Often in a project we focus on the wrong things.
Lets look at a project with the goal of building a plane that will take off. The challenge is that while we are building the plane it is slowly moving towards the end of the runway.
Once we run out of runway the project is over.
During the project we can do lots of things:
- we can add more plane builders when we need to (increasing the teams resource)
- reduce what we build on the plane (decrease scope)
- add dodgy bits on the plane (decrease quality)
- reduce the time we will have to see if it will actually take off (reduce testing/validation)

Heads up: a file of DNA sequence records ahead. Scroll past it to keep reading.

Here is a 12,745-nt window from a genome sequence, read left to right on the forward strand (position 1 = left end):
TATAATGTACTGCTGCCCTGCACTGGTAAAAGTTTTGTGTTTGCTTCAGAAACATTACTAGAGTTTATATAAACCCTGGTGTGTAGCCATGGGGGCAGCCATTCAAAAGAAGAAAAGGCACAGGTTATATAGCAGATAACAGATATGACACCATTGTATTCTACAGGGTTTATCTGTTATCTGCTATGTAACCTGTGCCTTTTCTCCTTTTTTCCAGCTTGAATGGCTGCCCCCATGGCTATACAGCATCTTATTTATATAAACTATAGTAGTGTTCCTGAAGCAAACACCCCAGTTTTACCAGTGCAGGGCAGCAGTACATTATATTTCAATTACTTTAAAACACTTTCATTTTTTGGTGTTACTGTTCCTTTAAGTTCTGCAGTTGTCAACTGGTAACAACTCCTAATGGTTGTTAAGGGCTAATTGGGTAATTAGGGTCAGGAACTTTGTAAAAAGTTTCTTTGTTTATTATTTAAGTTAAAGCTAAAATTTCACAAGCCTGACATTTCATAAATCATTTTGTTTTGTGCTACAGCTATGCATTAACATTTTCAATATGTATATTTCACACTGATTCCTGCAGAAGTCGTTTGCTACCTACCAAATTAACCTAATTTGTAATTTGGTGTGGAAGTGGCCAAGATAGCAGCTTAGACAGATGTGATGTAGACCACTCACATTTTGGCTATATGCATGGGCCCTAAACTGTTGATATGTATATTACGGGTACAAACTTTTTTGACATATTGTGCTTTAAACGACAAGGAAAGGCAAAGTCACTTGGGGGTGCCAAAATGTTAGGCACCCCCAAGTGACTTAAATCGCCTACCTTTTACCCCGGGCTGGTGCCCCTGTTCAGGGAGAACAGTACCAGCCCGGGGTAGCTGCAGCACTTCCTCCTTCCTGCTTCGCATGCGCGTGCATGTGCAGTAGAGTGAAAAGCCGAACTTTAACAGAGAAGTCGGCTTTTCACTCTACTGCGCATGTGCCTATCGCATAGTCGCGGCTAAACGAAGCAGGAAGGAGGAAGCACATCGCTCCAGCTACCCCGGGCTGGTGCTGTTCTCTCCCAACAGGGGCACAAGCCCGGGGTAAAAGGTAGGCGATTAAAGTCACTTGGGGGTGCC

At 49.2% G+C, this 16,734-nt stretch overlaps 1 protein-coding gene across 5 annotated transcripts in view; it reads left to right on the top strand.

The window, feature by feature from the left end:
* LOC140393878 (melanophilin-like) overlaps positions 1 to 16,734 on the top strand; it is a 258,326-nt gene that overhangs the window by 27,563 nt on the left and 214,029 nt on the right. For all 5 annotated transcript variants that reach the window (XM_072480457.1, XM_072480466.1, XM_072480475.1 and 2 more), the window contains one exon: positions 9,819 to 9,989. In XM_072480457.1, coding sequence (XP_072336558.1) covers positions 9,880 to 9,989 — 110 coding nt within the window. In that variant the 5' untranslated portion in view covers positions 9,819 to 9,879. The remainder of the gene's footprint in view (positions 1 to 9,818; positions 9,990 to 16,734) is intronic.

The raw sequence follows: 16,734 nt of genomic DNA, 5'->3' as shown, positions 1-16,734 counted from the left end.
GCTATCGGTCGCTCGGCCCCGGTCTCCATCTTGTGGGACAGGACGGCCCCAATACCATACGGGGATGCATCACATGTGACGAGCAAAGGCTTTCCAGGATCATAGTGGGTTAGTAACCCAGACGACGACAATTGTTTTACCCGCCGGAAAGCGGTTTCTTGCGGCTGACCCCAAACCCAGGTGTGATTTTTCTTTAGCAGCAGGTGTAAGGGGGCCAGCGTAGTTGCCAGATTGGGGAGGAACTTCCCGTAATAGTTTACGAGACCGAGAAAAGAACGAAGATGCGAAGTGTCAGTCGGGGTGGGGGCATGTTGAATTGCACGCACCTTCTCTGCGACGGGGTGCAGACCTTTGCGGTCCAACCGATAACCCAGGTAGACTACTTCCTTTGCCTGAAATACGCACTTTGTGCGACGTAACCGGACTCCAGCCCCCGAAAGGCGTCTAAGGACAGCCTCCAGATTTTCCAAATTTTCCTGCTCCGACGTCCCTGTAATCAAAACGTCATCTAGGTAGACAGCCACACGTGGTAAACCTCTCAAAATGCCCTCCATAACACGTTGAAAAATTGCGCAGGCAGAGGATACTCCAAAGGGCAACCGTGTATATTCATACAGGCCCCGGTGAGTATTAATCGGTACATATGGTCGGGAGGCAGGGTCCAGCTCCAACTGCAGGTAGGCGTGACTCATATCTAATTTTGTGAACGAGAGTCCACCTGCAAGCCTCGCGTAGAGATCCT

- or add some more runway (extend project)
All these things change the level of risk of the plane actually taking off when we get to the end of the runway.
So why do most steering committees focus on what is being added to the plane, not whether it will take off or not?
Why do so many projects report weekly and monthly on what they have added to the plane, not what is left to add to make it take off and whether it can be achieved with the resource and runway that is left.
Why do so many projects run out of runway and leave a business as usual team to deal with the managing an airplane that can barely keep above the ground?
So if we are focussing on success, everything we do and every question we ask should be couched in terms of will this stop us taking off before we run out of runway.